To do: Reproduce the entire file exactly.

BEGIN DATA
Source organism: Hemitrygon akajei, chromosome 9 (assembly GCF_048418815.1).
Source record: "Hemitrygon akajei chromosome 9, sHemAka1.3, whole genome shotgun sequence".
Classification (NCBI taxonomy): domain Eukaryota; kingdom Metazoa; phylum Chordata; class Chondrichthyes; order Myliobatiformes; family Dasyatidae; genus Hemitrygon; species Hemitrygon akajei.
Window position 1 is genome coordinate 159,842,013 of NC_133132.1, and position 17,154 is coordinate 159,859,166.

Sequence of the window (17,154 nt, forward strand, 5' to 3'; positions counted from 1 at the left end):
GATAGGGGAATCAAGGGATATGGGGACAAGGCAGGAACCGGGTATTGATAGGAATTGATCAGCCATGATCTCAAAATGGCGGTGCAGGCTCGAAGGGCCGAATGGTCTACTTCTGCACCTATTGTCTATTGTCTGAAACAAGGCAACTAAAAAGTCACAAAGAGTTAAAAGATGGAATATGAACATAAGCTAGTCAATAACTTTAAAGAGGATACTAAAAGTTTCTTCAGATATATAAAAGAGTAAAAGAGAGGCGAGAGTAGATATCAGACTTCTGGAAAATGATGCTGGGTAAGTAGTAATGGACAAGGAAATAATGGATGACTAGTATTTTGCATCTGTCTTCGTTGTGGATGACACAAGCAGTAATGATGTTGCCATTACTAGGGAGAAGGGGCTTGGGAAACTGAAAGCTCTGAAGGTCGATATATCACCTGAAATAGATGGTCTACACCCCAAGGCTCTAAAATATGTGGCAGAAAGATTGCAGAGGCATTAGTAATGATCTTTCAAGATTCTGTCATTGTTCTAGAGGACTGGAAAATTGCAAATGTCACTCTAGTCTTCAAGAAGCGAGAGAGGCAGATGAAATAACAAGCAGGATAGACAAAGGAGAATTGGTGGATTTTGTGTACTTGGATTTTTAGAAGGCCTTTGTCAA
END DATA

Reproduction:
Source organism: Hemitrygon akajei, chromosome 9 (assembly GCF_048418815.1).
Source record: "Hemitrygon akajei chromosome 9, sHemAka1.3, whole genome shotgun sequence".
Classification (NCBI taxonomy): domain Eukaryota; kingdom Metazoa; phylum Chordata; class Chondrichthyes; order Myliobatiformes; family Dasyatidae; genus Hemitrygon; species Hemitrygon akajei.
Window position 1 is genome coordinate 159,842,013 of NC_133132.1, and position 17,154 is coordinate 159,859,166.

Sequence of the window (17,154 nt, forward strand, 5' to 3'; positions counted from 1 at the left end):
GATAGGGGAATCAAGGGATATGGGGACAAGGCAGGAACCGGGTATTGATAGGAATTGATCAGCCATGATCTCAAAATGGCGGTGCAGGCTCGAAGGGCCGAATGGTCTACTTCTGCACCTATTGTCTATTGTCTGAAACAAGGCAACTAAAAAGTCACAAAGAGTTAAAAGATGGAATATGAACATAAGCTAGTCAATAACTTTAAAGAGGATACTAAAAGTTTCTTCAGATATATAAAAGAGTAAAAGAGAGGCGAGAGTAGATATCAGACTTCTGGAAAATGATGCTGGGTAAGTAGTAATGGACAAGGAAATAATGGATGACTAGTATTTTGCATCTGTCTTCGTTGTGGATGACACAAGCAGTAATGATGTTGCCATTACTAGGGAGAAGGGGCTTGGGAAACTGAAAGCTCTGAAGGTCGATATATCACCTGAAATAGATGGTCTACACCCCAAGGCTCTAAAATATGTGGCAGAAAGATTGCAGAGGCATTAGTAATGATCTTTCAAGATTCTGTCATTGTTCTAGAGGACTGGAAAATTGCAAATGTCACTCTAGTCTTCAAGAAGCGAGAGAGGCAGATGAAATAACAAGCAGGATAGACAAAGGAGAATTGGTGGATTTTGTGTACTTGGATTTTTAGAAGGCCTTTGTCAA